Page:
President Donald Trump celebrated the killing of Islamic State (ISIS) leader Abu Bakr al-Baghdadi by U.S. forces on Sunday. Still, many high profile Americans died under al-Baghdadi’s reign before U.S. forces were able to kill him.
Here are four Americans who were killed when the ISIS leader was in power.
- James Foley, a Celebrated American Journalist Who Relied on His Catholic Faith
James Foley was beheaded by the order of al-Baghdadi in 2014, while he worked as a freelance video journalist in northern Syria. Born on October 18, 1973, in Evanston, Illinois, he was the oldest of five children who graduated from Marquette University in Milwaukee, Wisconsin, in 1996.
He later got a degree in journalism from Medill School of Journalism at Northwestern and began a career reporting in conflict zones, from Afghanistan to Libya, and then Syria.
In 2011, Colonel Muammar Gaddafi detained Foley while he was reporting in Libya. During that time, Foley relied on his Catholic faith while in captivity, especially his praying of the rosary.
Foley eventually wrote a letter to Marquette explaining how the university helped him keep the faith using the rosary:
I began to pray the rosary. It was what my mother and grandmother would have prayed. I said 10 Hail Marys between each Our Father. It took a long time, almost an hour to count 100 Hail Marys off on my knuckles. And it helped to keep my mind focused.
After Foley was released from captivity 44 days later, he began to travel in and out of northern Syria as a video journalist. He was kidnapped again on November 22, 2012, in northern Syria before ISIS beheaded him on August 19, 2014, in Syria’s Raqqa region.
2. Kayla Mueller, a Humanitarian Who Was Kept Captive by al-Baghdadi
Kayla Mueller, of Prescott, Arizona, was doing humanitarian work in Syria when she was kidnapped in 2013. She was travelling with Syrian contractors for Doctors without Borders on the way back to Turkey after installing communications equipment at a hospital when armed ISIS fighters stopped the group.
The others taken prisoner with Mueller were eventually released, but ISIS thought she was a spy and kept her captive in various locations until her death.
Mueller was imprisoned for a time by Islamic State financier Abu Sayyaf and his wife Umm Sayyaf. Abu was eventually killed in a 2015 raid, while Umm was captured by FBI officials and charged with imprisoning and torturing Mueller. According to an FBI affidavit, al-Baghdadi personally raped Mueller while she was in the Sayyaf’s custody.
The Islamic State leader also referred to Mueller as his “property” and “wife.”
Mueller was killed in the city of Raqqa, the Syrian capital of ISIS, in February 2015.
National Security Adviser Robert O’Brien told NBC’s Meet the Press Sunday morning that U.S. forces named the mission to take out al-Baghdadi after Mueller.
3. Steven Sotloff, a Hardcore American Journalist with a “Gentle Soul”
Steven Sotloff asked the tough questions until the very end of his life, when he was beheaded by ISIS militants in 2014.
While in captivity, Sotloff asked al-Baghdadi to debate Islam, saying, “Woe to you. You said the month of Ramadan is the month of mercy. Where is your mercy?”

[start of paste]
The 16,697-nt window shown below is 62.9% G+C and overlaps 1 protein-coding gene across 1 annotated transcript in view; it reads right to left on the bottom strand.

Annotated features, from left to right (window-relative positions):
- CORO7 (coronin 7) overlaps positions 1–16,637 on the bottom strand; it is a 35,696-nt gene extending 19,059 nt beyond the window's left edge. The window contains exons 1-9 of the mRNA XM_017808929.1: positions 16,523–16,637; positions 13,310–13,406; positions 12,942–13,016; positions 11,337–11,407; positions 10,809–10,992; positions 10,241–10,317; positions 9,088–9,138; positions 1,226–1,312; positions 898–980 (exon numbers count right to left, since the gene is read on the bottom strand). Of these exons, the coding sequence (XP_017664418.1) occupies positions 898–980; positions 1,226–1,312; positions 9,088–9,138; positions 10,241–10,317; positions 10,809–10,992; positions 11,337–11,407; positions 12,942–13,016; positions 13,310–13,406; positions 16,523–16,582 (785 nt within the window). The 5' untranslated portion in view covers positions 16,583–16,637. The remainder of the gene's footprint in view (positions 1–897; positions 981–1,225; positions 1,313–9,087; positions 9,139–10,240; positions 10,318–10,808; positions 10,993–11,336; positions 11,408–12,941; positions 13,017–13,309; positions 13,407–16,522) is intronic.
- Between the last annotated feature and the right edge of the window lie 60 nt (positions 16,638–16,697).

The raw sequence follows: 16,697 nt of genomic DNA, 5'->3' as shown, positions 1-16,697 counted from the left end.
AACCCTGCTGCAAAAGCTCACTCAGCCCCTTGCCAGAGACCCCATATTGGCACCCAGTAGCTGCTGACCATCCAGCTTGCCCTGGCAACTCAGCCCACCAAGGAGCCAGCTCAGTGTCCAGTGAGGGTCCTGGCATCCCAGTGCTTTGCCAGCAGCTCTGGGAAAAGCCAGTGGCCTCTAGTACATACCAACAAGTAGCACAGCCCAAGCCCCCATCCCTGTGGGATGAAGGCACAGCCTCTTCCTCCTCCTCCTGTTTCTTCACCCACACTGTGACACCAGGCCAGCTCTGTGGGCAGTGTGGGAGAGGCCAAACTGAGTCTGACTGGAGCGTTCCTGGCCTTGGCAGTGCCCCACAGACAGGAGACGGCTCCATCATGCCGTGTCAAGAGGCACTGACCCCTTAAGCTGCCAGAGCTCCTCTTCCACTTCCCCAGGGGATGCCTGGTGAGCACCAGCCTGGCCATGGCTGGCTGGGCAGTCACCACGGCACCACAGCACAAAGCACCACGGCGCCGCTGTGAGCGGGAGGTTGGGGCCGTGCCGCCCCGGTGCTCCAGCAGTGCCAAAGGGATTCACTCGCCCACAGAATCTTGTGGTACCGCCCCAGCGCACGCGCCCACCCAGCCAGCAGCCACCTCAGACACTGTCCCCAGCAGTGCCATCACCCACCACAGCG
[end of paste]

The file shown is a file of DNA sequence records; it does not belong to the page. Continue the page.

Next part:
Sotloff—who reported for TIME, the National Interest, and Foreign Policy— was captured by ISIS in August 2013 while he was reporting on the civil war in Syria between Islamist forces and people loyal to Syrian President Bashar al-Assad.
Sotloff was reportedly executed by the same jihadi that slaughtered James Foley, according to the Guardian. The journalist’s mother, Shirley Sotloff, released a video begging al-Baghdadi to release her son.
“My son Steven is in your hands. You the caliph, can grant amnesty. I ask you please to release my child. I ask you to use your authority to spare his life,” she said at the time.
Family and friends of Sotloff called him a “gentle soul” who enjoyed watching American football and South Park in his free time.
4. Peter Kassig, an American Aid Worker and Army Ranger Who Converted to Islam
Kassig deployed to Iraq as an Army Ranger in 2007, but returned to the region on humanitarian grounds to help Syrian Civil War refugees in a Lebanese hospital.
“We each get one life and that’s it. The way I saw it, I didn’t have a choice. This is what I was put here to do. I guess I am just a hopeless romantic, and I am an idealist, and I believe in hopeless causes,” Kassig told CNN in a 2012 interview.
Kassig is said to have disappeared soon after while working in Syria, although a report from the New York Times said that he converted to Islam and changed his name to Abdul-Rahman.
It is unclear whether he was forced to convert to Islam or chose to convert in the hopes that ISIS militants would save his life. In October 2014, Kassig’s parents begged ISIS to release their son.
“We implore his captors to show mercy, and use their power to let our son go,” Kassig’s father stated.
Kassig’s mother, who was wearing a hijab, stated, “We implore those who are holding you to show mercy, and use their power to let you go.”
ISIS later claimed responsibility for Kassig’s graphic beheading in 2014.
Trump named Kassig— along with Foley, Mueller, and Sotloff— in his statement on Sunday about the casualties suffered under al-Baghdadi.